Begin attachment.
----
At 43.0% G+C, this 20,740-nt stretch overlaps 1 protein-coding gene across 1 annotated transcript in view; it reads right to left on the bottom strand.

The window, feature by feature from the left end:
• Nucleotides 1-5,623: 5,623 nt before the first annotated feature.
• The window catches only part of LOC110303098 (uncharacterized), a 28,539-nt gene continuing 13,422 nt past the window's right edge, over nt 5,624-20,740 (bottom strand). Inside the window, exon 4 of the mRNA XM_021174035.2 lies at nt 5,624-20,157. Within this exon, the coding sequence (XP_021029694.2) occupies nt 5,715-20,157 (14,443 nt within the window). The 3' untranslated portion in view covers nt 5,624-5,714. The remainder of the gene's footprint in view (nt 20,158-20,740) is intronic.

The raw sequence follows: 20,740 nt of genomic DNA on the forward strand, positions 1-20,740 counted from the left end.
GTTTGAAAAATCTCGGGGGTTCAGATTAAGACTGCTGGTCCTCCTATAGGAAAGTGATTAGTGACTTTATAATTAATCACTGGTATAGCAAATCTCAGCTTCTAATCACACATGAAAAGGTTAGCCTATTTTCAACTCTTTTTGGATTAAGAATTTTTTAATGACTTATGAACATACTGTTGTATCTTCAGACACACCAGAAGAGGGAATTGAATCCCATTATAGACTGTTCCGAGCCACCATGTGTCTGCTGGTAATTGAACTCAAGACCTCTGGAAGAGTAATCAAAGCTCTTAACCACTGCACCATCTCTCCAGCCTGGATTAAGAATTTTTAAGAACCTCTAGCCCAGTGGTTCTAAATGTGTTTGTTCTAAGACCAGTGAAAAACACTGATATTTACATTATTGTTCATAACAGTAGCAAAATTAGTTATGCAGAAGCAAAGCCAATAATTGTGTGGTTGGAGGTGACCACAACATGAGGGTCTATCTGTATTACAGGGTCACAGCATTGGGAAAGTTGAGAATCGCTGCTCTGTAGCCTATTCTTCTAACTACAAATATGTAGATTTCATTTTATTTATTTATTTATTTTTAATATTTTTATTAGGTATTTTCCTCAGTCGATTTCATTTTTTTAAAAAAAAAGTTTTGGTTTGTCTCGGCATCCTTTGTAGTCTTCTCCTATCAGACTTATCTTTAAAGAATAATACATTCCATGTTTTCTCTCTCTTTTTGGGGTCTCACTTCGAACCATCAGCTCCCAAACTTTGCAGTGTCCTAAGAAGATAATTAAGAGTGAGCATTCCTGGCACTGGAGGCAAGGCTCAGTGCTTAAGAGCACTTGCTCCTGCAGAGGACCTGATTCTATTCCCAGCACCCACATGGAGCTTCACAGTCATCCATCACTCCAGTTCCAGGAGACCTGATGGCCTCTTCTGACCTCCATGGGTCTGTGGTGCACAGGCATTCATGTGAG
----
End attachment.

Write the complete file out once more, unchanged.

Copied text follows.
At 43.0% G+C, this 20,740-nt stretch overlaps 1 protein-coding gene across 1 annotated transcript in view; it reads right to left on the bottom strand.

The window, feature by feature from the left end:
• Nucleotides 1-5,623: 5,623 nt before the first annotated feature.
• The window catches only part of LOC110303098 (uncharacterized), a 28,539-nt gene continuing 13,422 nt past the window's right edge, over nt 5,624-20,740 (bottom strand). Inside the window, exon 4 of the mRNA XM_021174035.2 lies at nt 5,624-20,157. Within this exon, the coding sequence (XP_021029694.2) occupies nt 5,715-20,157 (14,443 nt within the window). The 3' untranslated portion in view covers nt 5,624-5,714. The remainder of the gene's footprint in view (nt 20,158-20,740) is intronic.

The raw sequence follows: 20,740 nt of genomic DNA on the forward strand, positions 1-20,740 counted from the left end.
GTTTGAAAAATCTCGGGGGTTCAGATTAAGACTGCTGGTCCTCCTATAGGAAAGTGATTAGTGACTTTATAATTAATCACTGGTATAGCAAATCTCAGCTTCTAATCACACATGAAAAGGTTAGCCTATTTTCAACTCTTTTTGGATTAAGAATTTTTTAATGACTTATGAACATACTGTTGTATCTTCAGACACACCAGAAGAGGGAATTGAATCCCATTATAGACTGTTCCGAGCCACCATGTGTCTGCTGGTAATTGAACTCAAGACCTCTGGAAGAGTAATCAAAGCTCTTAACCACTGCACCATCTCTCCAGCCTGGATTAAGAATTTTTAAGAACCTCTAGCCCAGTGGTTCTAAATGTGTTTGTTCTAAGACCAGTGAAAAACACTGATATTTACATTATTGTTCATAACAGTAGCAAAATTAGTTATGCAGAAGCAAAGCCAATAATTGTGTGGTTGGAGGTGACCACAACATGAGGGTCTATCTGTATTACAGGGTCACAGCATTGGGAAAGTTGAGAATCGCTGCTCTGTAGCCTATTCTTCTAACTACAAATATGTAGATTTCATTTTATTTATTTATTTATTTTTAATATTTTTATTAGGTATTTTCCTCAGTCGATTTCATTTTTTTAAAAAAAAAGTTTTGGTTTGTCTCGGCATCCTTTGTAGTCTTCTCCTATCAGACTTATCTTTAAAGAATAATACATTCCATGTTTTCTCTCTCTTTTTGGGGTCTCACTTCGAACCATCAGCTCCCAAACTTTGCAGTGTCCTAAGAAGATAATTAAGAGTGAGCATTCCTGGCACTGGAGGCAAGGCTCAGTGCTTAAGAGCACTTGCTCCTGCAGAGGACCTGATTCTATTCCCAGCACCCACATGGAGCTTCACAGTCATCCATCACTCCAGTTCCAGGAGACCTGATGGCCTCTTCTGACCTCCATGGGTCTGTGGTGCACAGGCATTCATGTGAG